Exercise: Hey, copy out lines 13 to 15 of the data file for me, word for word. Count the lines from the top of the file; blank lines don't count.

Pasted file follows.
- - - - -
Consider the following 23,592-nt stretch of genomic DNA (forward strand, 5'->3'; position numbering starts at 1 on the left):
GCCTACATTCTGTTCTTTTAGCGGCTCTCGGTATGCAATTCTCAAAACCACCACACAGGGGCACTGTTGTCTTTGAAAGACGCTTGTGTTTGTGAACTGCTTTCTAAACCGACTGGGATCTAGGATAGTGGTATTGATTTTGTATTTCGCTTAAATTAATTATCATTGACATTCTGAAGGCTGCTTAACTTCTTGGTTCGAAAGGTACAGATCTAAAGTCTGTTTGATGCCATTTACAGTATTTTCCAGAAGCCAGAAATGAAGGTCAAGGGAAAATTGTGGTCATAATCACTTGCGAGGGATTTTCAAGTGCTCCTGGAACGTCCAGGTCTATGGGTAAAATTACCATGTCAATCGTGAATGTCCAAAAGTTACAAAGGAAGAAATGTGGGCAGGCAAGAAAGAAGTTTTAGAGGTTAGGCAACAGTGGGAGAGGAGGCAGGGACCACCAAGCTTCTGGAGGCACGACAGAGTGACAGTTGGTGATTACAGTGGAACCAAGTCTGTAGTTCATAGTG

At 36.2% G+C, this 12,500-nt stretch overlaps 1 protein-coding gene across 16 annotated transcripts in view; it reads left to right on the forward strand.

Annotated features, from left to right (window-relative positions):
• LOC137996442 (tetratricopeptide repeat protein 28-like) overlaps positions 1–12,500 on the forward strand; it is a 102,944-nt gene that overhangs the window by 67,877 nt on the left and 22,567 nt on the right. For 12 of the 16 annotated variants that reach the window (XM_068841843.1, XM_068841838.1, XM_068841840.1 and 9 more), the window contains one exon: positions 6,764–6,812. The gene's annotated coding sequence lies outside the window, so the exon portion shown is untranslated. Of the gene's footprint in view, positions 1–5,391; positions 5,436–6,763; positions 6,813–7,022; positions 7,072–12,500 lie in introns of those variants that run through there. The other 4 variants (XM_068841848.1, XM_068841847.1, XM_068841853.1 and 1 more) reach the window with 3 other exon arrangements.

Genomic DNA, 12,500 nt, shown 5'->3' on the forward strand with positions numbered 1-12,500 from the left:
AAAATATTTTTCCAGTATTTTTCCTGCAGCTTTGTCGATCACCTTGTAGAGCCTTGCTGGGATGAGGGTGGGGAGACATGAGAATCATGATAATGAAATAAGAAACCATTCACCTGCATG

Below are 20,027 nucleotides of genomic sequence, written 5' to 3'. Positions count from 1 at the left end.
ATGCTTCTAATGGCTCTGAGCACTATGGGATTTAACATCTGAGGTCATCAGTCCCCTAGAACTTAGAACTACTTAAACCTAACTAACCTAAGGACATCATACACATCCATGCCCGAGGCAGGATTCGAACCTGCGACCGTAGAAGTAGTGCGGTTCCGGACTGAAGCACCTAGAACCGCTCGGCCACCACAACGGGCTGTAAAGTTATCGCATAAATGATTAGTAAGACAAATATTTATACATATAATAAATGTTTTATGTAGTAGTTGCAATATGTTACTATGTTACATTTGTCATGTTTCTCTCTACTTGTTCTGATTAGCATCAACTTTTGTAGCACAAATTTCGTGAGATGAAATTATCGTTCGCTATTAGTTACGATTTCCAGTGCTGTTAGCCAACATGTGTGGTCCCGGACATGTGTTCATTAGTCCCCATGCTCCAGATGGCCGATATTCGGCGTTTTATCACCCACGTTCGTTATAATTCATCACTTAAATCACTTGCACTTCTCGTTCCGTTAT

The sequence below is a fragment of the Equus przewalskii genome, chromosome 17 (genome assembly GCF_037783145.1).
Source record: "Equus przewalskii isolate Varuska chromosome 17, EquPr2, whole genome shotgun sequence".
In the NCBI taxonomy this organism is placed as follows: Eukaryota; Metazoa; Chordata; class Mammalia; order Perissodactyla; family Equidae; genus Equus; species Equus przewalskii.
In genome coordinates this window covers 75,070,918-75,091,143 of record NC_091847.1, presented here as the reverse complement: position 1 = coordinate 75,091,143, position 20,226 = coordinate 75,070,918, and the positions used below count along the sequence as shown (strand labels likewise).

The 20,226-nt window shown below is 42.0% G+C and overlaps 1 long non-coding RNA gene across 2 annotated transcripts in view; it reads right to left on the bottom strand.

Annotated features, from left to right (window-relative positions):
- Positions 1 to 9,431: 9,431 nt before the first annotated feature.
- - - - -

In genome coordinates this window covers 75,070,918-75,091,143 of record NC_091847.1, presented here as the reverse complement: position 1 = coordinate 75,091,143, position 20,226 = coordinate 75,070,918, and the positions used below count along the sequence as shown (strand labels likewise).

The 20,226-nt window shown below is 42.0% G+C and overlaps 1 long non-coding RNA gene across 2 annotated transcripts in view; it reads right to left on the bottom strand.

Annotated features, from left to right (window-relative positions):